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‘Blindness is when hope is gone... not vision'
Published in The Saudi Gazette on 01 - 09 - 2013

JEDDAH – Members of the society need to learn to accept people with disabilities. Once they begin to be accepted and have people believing in them, people can come together and the world will be a better place, the CEO of a Saudi blind business company advocating employment for persons with disabilities (PWD) underscored.
In an interview with the Saudi Gazette, Abdul Razaq Ali Al Turki, CEO of Nesma Security, and Managing Director of NAMMA Cargo Services, said “we are all humans at the end of the day, we all come from the same planet.”
“I do not claim that I am a disabled person in order to get help or sympathy. You will see me cross a field with power. Blindness is not when the vision is impaired, but it is when the hope is gone,” Al Turki noted, emphasizing that “I am a businessman and I can proudly say that I have not faced any business challenge. I have a talking calculator, a computer and I follow twitter and facebook.”
Asked about his advice to stakeholders, parents, educators and caregivers on the issue of PWDs, he said “I have one piece of advice for those who live with a disability – do not be ashamed of your disability. Do not cover it. It is a test from God. Get involved in society, volunteer, strive to study and achieve a higher education. Someone with autism can achieve a PhD with the right support, it's been done before so be optimistic and learn.”
How does he overcome the difficulties that come his way being a disabled member of society?
To this he has a stark observation, saying “members of the society in the Arab world perceive people with disabilities as incapable and that is the biggest difficulty we face.”
And to substantiate his claim, he narrated an incident when he was abroad one time.

“In London, I am able to walk around alone with the ability of feeling everything. The Western world has many facilities that have been standardized to suit the needs of people with disabilities such as the height of the curb and the size of the pedestrian pavement whereas sadly we don't have the same in the Arab world. I attempted to introduce these standards to the Arab world, however it was a challenge to have it implemented.”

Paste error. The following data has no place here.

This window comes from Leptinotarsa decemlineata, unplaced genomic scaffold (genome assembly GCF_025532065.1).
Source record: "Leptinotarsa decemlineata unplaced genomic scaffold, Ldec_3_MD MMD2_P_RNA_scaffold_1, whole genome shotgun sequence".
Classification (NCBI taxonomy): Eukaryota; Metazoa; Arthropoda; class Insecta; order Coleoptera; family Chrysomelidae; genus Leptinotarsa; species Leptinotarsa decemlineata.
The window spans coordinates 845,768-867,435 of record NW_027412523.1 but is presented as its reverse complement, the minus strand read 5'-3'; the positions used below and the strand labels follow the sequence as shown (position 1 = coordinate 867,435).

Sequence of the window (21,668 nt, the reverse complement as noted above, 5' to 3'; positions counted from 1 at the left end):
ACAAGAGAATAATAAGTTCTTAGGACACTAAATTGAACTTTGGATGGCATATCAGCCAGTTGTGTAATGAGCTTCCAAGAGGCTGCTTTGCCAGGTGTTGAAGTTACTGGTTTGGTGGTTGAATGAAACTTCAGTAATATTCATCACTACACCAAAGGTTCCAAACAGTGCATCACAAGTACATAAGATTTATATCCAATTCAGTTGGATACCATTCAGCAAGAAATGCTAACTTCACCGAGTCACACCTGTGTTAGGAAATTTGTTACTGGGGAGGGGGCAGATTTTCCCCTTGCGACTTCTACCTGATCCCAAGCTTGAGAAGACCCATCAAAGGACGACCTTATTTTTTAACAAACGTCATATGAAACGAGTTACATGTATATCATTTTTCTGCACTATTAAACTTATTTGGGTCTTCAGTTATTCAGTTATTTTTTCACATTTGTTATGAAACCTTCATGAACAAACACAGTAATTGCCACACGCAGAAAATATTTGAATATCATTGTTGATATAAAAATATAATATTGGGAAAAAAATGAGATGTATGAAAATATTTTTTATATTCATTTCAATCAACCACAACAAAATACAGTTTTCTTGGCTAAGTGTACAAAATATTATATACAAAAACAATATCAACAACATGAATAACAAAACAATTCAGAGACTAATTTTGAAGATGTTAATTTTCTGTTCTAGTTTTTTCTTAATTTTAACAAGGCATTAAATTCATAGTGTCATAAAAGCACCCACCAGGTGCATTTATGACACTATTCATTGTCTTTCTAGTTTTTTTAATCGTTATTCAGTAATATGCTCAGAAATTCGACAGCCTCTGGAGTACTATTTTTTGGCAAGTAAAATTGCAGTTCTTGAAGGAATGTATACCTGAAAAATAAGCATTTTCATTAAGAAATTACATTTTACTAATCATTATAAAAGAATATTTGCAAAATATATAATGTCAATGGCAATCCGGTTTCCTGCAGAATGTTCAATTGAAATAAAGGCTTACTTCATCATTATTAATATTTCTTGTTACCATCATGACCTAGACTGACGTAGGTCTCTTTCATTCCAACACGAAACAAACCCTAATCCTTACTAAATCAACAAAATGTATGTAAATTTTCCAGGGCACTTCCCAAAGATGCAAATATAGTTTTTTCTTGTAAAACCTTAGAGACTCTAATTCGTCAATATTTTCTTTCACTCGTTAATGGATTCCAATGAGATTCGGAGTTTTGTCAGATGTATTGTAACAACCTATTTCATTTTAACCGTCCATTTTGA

He further said traffic enforcements in the US and Europe are generally strictly followed by the public. However, in the Arab world they are not, “therefore I feel that as a person with a disability, I cannot walk around in comfort.”
He also pointed to the services available in airports. Again, in the Western world, he said, “the quality of treatment I receive as a person with a disability is incredibly professional whereas in the Arab world, I feel that the staff is not as well trained or prepared to deal with people with disabilities.”
How about job opportunities for people that are blind in Saudi Arabia?
Al Turki said “I feel that in Saudi Arabia, people with disabilities are restricted to specific roles such as teaching or religious related roles. There are three key things that a person with a disability needs in order to perform their job – confidence in themselves, the necessary equipment to carry out their tasks and the training they require to develop professionally.”
Yet his perception of lack of support might be based on insufficient awareness in the average working environment in order to support people with disabilities. However, he said “I do not feel that there is enough awareness and I think that the media is to blame. For example, Arab films do not portray people with disabilities in a realistic light. This lack of expression within the media means that society has a distorted view of what the life of a person with disabilities is like.”
Commenting on the upcoming “ABILITIESme” forum slated in Abu Dhabi, and as to whether it will really raise awareness of empowering people with disabilities, he said “I think ABILITIESme will definitely contribute to empowering people with disabilities. They involve the media and showcase what people with disabilities are capable of and their achievements. I hope everyone recognizes this conference as I think it is an important stepping stone for people with disabilities to present who they are. It has a great positive energy, and hopefully at the end of it, people with disabilities will feel empowered and have confidence within themselves.”
The year 1981 was proclaimed the International Year of Disabled Persons (IYDP) by the United Nations. It called for a plan of action with an emphasis on equalization of opportunities, rehabilitation and prevention of disabilities. The slogan of IYDP was “a wheelchair in every home”, defined as the right of persons with disabilities to take part fully in the life and development of their societies, enjoy living conditions equal to those of other citizens, and have an equal share in improved conditions resulting from socio-economic development.
A major outcome of the International Year of Disabled Persons was the formulation of the World Program of Action Concerning Disabled Persons adopted by the UN General Assembly in December 1982. This also is recognized by the Preamble of the Convention on the Rights of Persons with Disabilities, which states: “Recognizing the importance of the principles and policy guidelines contained in the World Program of Action concerning Disabled Persons and in the Standard Rules on the Equalization of Opportunities for Persons with Disabilities in influencing the promotion, formulation and evaluation of the policies, plans, programs and actions at the national, regional and international levels to further equalize opportunities for persons with disabilities.”
December 3 each year, since 1998, is identified by the United Nations as the International Day of Persons with Disabilities. — SG


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